Bodily Injury

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Bodily Injury

 

in Soviet criminal law, the infliction of injury by one person to the health of another by violation of the anatomical integrity or physiological functions of the organs or tissues of the body.

Grave, less grave, and light bodily injuries may be distinguished. Bodily injuries are considered grave when they are dangerous to life at the moment of infliction, regardless of the consequences, or result in loss of sight, of hearing, or of any organ, in the loss by an organ of its functions, in mental illness or any other impairment of health, joined with persistent loss of at least one-third of the capacity to work, or in termination of pregnancy or permanent disfigurement of the face. Less grave bodily injuries are injuries not dangerous to life and not causing the aforementioned consequences but that provoke a lengthy impairment of health (more than four weeks) or a significant persistent loss of less than one-third of the capacity to work. Light bodily injuries are injuries that result in an impairment of health of short duration—seven days to four weeks—or an insignificant persistent loss of the capacity to work (such as injuries resulting from beatings) or that have no consequences. The degree of punishment for the infliction of bodily injuries depends on whether the infliction was intentional or accidental and on the gravity of the injuries, as determined by forensic medical experts.

The law defines circumstances that aggravate liability for bodily injuries, namely, circumstances such as death resulting from intentional infliction of grave bodily injuries, the commission of an action by an especially dangerous recidivist, and the infliction of torture or torment. Liability is mitigated if grave or less grave bodily injuries are inflicted as a result of necessary self-defense or in a state of sudden strong mental agitation provoked by force or grave insult on the part of the victim, or provoked by any other unlawful actions of the victim, if such actions result or could result in grave consequences for the guilty person or his near ones.

Infecting with venereal disease is a special kind of bodily injury.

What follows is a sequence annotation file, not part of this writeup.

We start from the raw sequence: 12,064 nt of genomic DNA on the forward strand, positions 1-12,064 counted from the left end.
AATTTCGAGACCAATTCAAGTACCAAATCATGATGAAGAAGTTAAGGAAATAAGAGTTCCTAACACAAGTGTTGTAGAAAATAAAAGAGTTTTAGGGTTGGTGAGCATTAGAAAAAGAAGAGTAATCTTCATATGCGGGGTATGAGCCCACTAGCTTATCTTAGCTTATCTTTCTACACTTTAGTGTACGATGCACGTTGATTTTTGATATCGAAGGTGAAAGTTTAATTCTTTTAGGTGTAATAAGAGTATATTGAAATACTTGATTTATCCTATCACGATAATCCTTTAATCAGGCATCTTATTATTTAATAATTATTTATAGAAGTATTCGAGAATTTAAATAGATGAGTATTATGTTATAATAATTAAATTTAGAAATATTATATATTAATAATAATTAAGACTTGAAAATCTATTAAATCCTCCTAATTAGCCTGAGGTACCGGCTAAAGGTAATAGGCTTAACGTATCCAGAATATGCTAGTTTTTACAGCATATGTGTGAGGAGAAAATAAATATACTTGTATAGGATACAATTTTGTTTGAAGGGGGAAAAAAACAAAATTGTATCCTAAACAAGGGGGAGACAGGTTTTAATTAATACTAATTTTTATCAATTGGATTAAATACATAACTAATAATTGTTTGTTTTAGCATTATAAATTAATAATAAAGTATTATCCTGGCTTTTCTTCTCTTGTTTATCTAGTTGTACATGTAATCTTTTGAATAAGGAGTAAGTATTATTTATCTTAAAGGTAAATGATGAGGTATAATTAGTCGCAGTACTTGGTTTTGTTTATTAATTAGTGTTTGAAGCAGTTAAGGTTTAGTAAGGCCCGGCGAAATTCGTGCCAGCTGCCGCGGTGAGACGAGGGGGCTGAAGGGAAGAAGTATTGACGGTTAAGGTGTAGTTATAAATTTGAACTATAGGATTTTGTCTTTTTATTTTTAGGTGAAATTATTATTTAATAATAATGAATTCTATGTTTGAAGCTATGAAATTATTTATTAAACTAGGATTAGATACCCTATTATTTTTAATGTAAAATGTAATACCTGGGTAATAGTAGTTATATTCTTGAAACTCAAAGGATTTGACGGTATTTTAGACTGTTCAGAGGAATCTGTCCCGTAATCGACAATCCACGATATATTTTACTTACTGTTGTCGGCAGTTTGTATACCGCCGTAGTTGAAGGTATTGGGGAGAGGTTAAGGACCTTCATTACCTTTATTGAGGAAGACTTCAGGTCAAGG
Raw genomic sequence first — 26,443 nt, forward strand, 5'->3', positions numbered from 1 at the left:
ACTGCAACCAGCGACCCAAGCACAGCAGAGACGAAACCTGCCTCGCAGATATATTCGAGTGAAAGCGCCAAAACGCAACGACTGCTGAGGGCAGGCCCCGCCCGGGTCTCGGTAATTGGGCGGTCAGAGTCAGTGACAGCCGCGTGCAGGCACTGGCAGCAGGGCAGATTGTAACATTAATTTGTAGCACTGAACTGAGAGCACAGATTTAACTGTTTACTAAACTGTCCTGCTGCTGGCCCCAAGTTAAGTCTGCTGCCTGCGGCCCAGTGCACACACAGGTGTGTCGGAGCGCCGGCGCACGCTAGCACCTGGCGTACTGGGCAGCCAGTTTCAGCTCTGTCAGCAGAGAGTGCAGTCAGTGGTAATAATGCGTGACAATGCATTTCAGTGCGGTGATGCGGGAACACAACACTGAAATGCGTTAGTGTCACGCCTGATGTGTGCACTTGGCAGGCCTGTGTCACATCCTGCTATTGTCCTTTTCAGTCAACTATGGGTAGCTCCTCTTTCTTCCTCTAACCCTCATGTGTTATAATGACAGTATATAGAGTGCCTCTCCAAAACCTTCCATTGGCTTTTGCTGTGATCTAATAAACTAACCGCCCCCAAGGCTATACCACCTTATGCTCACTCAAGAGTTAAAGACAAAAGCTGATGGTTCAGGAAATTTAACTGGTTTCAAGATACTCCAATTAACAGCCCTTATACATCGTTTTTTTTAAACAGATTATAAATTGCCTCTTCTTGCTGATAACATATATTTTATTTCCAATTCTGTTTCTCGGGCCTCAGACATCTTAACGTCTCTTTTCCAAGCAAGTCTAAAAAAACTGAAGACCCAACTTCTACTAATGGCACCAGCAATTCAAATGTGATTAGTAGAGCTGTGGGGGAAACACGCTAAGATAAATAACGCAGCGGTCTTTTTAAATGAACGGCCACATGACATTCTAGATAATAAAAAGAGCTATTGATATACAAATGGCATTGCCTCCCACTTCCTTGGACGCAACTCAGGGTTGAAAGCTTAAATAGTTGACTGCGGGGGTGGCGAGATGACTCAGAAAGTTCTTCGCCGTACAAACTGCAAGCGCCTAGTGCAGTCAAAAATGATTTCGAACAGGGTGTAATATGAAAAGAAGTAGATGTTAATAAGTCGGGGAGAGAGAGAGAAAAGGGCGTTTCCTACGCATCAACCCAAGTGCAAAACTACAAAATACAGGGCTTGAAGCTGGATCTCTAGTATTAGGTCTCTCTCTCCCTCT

bodily injury

Physical injury, sickness, or disease sustained by a person. Also see personal injury.
References in periodicals archive ?
Whether wrongful death claims are barred by a policy exclusion for liability for bodily injuries sustained by an insured appears to be an issue of first impression in New York.
109) The court found that these bodily injuries satisfied the requirements of Floyd--namely that they alleged a "physical injury or a manifestation of physical injury.
that a carrier will only be liable for damage caused by a bodily injury, or that passengers can only recover for mental injuries if they are caused by bodily injuries.
30) The plaintiff's bodily injuries occurred in Milan, Italy, when his wheelchair crashed into a wall while he was touting the city.
While Article 17 of the Warsaw Convention deals with accidents and bodily injuries, courts also have interpreted Article 19, which covers inconvenience damages for delay, as barring those damages unless they are accompanied by a physical injury.
In a precedent-setting decision, a federal judge in New York recently ruled that under an occurrence-based liability insurance policy--which provides coverage for bodily injuries that occur during the policy period--coverage for lead-poisoning injuries applies before lead poisoning is diagnosed.
The study was commissioned jointly by the International Underwriters' Association (IUA) and the Association of British Insurers to investigate trends in UK bodily injuries.
Oliver was given a blood-alcohol test and later arrested on suspicion of driving under the influence of drugs or alcohol and causing bodily injuries.
The number of juveniles detained or arrested on suspicion of involvement in murders, murder-robberies and bodily injuries leading to death, including failed attempts, came to 257 -- breaking the 1993 record of 204 and 102 up from the 1997 figure.
Since the Lisoni law firm filed a petition on November 15, 2002, seeking the re-opening of the safety-defect investigation, the firm has provided the NHTSA with sixteen deaths caused by allegedly defective Firestone Steeltex tires, in addition to 5,000 claims of failed Steeltex tread separations causing numerous bodily injuries and extensive property damage.